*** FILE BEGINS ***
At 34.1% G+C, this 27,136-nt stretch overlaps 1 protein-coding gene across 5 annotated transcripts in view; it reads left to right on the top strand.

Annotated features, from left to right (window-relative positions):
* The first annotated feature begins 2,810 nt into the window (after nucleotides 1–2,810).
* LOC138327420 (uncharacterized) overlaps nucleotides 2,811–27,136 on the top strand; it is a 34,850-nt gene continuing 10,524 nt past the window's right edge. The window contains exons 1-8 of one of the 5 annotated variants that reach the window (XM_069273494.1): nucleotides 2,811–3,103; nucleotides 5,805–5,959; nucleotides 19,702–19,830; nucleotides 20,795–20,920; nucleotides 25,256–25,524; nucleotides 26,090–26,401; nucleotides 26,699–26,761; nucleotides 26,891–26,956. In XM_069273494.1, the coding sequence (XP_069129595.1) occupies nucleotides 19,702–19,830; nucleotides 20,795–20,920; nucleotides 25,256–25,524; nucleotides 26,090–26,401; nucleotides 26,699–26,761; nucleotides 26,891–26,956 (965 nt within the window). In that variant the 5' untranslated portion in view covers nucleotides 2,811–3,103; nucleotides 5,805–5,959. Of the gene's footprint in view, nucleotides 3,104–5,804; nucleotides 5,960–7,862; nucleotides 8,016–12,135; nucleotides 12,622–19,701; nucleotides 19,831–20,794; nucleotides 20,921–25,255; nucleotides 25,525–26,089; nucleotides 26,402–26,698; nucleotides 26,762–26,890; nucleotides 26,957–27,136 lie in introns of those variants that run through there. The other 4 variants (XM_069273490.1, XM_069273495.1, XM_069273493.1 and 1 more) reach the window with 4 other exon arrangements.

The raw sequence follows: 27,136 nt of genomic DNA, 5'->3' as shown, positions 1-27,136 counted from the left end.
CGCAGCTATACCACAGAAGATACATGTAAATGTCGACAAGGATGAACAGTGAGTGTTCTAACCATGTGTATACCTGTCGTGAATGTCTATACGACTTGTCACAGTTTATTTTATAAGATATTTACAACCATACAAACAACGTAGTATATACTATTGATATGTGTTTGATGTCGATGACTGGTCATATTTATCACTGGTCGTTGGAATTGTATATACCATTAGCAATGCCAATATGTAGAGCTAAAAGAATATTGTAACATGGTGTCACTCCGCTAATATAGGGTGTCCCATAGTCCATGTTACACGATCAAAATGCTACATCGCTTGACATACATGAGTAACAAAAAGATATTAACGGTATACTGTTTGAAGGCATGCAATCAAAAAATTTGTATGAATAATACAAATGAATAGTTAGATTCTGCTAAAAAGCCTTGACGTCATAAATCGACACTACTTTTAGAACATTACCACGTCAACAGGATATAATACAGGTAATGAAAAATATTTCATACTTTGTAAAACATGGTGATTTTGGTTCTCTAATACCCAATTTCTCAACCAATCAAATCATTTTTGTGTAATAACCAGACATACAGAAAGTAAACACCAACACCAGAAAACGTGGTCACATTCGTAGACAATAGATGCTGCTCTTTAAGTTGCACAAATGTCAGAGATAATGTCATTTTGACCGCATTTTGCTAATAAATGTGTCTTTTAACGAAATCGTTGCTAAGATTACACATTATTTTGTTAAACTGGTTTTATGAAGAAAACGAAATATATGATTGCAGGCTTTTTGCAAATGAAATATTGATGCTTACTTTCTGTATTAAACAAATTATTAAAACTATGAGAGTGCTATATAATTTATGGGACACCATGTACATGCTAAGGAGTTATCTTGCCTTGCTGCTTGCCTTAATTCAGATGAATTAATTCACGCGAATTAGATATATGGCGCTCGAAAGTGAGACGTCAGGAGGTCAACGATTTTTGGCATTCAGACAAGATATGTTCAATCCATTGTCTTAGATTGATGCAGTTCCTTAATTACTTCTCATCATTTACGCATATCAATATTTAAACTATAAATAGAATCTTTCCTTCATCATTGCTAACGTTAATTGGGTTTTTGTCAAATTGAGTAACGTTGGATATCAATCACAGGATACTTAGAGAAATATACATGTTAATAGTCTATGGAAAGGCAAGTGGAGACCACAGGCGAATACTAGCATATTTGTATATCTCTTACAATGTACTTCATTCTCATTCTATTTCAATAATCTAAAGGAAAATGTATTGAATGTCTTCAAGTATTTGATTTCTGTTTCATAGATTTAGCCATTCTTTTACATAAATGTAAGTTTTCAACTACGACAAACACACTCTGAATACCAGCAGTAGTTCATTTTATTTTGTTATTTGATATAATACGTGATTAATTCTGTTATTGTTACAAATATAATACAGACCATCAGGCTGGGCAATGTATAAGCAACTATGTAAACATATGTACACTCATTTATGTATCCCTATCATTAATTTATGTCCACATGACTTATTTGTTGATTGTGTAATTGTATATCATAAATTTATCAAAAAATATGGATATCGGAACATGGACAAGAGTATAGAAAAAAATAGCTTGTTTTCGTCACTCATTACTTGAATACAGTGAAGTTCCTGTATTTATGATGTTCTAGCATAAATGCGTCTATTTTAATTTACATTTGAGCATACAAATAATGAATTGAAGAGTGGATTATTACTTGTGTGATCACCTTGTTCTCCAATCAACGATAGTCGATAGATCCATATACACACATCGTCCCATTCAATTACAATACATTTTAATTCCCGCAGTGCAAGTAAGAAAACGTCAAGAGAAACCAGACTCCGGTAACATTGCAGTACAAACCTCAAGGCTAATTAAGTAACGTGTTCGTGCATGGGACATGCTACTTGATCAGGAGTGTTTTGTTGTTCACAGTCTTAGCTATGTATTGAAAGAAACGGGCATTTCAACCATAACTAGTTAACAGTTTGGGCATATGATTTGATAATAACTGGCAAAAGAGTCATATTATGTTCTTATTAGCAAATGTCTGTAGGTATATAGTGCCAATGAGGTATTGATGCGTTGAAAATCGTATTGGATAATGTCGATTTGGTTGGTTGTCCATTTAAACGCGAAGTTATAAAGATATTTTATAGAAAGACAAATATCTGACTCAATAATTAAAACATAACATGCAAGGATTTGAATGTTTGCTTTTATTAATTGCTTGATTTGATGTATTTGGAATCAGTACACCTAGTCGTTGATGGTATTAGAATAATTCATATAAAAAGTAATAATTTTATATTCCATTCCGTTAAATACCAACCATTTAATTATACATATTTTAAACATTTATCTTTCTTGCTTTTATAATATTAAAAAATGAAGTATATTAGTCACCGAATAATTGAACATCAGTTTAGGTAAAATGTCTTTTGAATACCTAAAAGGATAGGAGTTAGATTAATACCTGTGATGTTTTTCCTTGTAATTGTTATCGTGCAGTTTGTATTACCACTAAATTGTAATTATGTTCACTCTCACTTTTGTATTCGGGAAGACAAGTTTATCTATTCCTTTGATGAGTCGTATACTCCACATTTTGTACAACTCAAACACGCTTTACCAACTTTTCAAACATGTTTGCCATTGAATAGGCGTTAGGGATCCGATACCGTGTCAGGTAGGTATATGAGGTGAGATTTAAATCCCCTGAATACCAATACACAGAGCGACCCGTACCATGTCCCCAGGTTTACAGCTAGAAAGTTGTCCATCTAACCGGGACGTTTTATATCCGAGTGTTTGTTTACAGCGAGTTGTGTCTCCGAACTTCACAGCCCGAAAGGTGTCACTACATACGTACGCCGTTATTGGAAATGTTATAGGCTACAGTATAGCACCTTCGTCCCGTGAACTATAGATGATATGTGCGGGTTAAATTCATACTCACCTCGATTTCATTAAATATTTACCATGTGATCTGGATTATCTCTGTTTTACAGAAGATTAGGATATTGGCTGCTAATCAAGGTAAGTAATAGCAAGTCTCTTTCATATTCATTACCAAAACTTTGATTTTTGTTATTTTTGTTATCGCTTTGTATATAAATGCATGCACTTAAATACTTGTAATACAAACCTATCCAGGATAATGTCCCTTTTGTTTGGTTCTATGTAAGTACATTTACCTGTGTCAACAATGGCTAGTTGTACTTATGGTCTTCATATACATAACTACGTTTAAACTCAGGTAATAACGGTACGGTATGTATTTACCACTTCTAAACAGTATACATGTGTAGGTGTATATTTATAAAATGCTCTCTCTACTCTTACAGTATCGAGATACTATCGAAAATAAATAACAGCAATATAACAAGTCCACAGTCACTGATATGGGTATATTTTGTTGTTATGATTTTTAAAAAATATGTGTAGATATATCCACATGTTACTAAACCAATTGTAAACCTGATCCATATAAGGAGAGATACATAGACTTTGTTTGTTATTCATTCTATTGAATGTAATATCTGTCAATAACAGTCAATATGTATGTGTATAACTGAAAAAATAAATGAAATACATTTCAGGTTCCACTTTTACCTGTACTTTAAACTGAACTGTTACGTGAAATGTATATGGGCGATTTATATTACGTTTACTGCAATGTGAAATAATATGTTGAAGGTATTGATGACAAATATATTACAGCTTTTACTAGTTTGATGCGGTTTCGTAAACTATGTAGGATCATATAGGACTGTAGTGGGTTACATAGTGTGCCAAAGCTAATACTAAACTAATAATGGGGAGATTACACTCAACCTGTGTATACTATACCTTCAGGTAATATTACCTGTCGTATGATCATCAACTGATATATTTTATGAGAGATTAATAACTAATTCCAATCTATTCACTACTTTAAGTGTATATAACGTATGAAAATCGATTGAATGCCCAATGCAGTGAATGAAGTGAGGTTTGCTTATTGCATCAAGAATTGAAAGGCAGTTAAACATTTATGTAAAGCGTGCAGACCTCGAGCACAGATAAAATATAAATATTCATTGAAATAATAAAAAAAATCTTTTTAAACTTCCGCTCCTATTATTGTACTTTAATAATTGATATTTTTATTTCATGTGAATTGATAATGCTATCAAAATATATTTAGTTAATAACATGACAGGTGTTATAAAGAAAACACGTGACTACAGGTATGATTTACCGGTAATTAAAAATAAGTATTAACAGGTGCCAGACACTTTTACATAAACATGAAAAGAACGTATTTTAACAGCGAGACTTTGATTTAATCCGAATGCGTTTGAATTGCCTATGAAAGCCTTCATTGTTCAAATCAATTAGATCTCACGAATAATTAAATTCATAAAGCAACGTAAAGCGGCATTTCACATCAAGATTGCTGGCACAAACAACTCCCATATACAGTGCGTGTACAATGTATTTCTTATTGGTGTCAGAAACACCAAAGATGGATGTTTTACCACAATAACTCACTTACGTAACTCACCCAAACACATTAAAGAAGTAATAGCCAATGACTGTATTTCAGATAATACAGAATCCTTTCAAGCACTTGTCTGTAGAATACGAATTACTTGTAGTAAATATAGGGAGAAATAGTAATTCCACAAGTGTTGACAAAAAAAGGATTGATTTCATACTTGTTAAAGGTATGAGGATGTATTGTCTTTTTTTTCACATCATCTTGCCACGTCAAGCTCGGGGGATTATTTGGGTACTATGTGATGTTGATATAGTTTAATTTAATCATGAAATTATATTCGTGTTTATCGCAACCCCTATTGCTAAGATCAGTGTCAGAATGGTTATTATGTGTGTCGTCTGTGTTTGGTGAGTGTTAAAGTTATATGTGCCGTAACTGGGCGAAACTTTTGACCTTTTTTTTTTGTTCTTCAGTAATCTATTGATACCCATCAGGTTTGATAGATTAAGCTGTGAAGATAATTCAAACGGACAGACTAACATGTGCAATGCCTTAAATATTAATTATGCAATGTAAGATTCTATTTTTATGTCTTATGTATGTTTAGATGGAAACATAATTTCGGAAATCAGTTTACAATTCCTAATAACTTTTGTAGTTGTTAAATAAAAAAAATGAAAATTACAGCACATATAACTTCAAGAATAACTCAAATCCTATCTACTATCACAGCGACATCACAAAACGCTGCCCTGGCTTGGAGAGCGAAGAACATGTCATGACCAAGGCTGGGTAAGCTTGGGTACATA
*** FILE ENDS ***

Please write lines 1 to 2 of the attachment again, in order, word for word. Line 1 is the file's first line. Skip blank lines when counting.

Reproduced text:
At 34.1% G+C, this 27,136-nt stretch overlaps 1 protein-coding gene across 5 annotated transcripts in view; it reads left to right on the top strand.

Annotated features, from left to right (window-relative positions):